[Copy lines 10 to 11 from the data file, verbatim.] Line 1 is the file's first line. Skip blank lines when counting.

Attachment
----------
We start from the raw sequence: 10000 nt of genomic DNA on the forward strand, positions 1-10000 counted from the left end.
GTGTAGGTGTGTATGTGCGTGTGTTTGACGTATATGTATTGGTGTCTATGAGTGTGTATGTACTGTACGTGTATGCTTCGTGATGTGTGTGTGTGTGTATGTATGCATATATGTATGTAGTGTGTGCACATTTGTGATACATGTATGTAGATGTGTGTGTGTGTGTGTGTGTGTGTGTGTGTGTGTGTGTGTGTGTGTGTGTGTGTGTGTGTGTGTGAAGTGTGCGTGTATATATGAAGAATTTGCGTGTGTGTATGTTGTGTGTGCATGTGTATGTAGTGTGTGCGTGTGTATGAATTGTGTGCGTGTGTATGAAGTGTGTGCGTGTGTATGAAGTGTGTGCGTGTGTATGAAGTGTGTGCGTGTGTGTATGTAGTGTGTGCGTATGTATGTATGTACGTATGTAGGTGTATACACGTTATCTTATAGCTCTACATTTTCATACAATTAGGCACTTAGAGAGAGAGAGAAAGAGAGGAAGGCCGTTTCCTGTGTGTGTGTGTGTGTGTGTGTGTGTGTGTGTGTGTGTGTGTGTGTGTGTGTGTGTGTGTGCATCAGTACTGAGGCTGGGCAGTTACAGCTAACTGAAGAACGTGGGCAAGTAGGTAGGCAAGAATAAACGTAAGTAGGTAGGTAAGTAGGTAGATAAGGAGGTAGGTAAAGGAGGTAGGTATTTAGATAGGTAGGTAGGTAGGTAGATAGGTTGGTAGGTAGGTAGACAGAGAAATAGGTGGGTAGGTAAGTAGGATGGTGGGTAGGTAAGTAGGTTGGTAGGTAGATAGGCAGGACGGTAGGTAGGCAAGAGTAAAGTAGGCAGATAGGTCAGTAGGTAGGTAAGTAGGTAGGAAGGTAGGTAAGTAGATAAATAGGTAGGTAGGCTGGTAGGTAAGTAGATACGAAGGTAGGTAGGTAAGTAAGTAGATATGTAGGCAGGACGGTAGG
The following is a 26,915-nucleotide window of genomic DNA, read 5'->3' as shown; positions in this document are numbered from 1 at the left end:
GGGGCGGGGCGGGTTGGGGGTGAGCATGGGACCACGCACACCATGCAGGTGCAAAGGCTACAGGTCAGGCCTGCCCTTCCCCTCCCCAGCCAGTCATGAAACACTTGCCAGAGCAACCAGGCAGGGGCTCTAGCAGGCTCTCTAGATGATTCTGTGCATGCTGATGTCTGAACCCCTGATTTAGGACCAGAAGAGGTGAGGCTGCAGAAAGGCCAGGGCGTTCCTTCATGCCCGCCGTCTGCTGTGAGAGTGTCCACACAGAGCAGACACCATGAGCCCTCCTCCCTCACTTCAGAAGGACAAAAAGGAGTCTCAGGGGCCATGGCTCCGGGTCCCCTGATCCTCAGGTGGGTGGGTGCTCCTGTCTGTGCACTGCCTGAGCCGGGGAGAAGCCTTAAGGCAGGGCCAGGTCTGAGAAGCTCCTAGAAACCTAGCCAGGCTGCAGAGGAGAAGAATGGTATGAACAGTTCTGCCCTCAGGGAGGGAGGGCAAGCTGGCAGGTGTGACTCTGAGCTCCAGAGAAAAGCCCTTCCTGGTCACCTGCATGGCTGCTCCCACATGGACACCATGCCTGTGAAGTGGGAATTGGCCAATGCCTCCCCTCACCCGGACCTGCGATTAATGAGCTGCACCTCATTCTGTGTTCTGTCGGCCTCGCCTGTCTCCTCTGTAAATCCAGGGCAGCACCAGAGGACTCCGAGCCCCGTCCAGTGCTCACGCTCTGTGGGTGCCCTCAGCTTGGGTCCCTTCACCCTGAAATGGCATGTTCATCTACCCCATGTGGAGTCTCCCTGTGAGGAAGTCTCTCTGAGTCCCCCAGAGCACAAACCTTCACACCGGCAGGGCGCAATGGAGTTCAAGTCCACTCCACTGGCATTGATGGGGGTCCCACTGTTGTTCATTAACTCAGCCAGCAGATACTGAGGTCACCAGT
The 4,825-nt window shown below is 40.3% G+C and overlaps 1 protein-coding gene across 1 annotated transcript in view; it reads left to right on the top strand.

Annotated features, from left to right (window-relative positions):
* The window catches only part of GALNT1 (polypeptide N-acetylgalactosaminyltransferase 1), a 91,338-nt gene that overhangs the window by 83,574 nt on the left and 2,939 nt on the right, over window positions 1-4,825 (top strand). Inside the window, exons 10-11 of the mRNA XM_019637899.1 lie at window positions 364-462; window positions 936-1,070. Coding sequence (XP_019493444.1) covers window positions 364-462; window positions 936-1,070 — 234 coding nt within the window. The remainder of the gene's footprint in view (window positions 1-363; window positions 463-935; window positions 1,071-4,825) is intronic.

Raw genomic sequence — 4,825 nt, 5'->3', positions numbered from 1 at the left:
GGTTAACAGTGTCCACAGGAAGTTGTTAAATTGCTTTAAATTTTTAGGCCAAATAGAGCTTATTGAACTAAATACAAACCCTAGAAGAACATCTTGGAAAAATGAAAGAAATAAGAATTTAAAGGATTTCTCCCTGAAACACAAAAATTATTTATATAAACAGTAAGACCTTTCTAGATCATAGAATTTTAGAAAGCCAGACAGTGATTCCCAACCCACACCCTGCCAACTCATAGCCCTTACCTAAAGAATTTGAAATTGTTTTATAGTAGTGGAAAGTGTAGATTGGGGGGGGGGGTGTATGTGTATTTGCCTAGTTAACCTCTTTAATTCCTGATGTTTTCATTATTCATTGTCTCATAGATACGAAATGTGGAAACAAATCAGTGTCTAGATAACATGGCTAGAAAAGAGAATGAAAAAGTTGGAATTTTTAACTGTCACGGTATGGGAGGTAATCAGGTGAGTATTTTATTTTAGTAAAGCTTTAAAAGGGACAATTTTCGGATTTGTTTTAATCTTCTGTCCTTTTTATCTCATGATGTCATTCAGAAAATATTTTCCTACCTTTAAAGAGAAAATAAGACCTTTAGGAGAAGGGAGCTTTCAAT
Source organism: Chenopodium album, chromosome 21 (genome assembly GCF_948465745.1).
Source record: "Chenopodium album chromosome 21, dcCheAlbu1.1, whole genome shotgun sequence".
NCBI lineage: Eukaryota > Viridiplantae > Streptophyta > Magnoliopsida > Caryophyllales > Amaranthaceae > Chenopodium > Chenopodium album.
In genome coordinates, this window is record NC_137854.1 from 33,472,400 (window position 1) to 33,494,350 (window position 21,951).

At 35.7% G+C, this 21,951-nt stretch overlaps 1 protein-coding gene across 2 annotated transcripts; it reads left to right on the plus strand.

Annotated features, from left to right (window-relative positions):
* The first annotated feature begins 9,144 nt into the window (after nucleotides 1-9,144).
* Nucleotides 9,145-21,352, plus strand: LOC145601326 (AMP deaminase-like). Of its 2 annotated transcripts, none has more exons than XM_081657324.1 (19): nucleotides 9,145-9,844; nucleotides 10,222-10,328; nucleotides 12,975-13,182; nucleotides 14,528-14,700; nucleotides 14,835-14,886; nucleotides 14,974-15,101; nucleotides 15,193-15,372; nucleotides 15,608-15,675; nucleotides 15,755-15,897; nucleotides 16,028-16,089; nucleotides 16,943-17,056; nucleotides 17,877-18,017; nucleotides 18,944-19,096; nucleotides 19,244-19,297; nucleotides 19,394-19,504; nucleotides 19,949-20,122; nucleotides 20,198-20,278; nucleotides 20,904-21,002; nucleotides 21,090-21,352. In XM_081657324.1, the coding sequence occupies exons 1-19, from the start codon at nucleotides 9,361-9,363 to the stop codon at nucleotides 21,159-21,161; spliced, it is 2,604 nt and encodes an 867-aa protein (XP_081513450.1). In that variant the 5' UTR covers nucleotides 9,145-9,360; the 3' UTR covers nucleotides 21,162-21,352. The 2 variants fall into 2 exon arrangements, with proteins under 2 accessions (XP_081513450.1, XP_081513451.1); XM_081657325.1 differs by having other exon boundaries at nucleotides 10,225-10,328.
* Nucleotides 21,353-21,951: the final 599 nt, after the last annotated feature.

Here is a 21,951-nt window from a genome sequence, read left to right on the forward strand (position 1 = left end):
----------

Source organism: Chenopodium album, chromosome 21 (genome assembly GCF_948465745.1).
Source record: "Chenopodium album chromosome 21, dcCheAlbu1.1, whole genome shotgun sequence".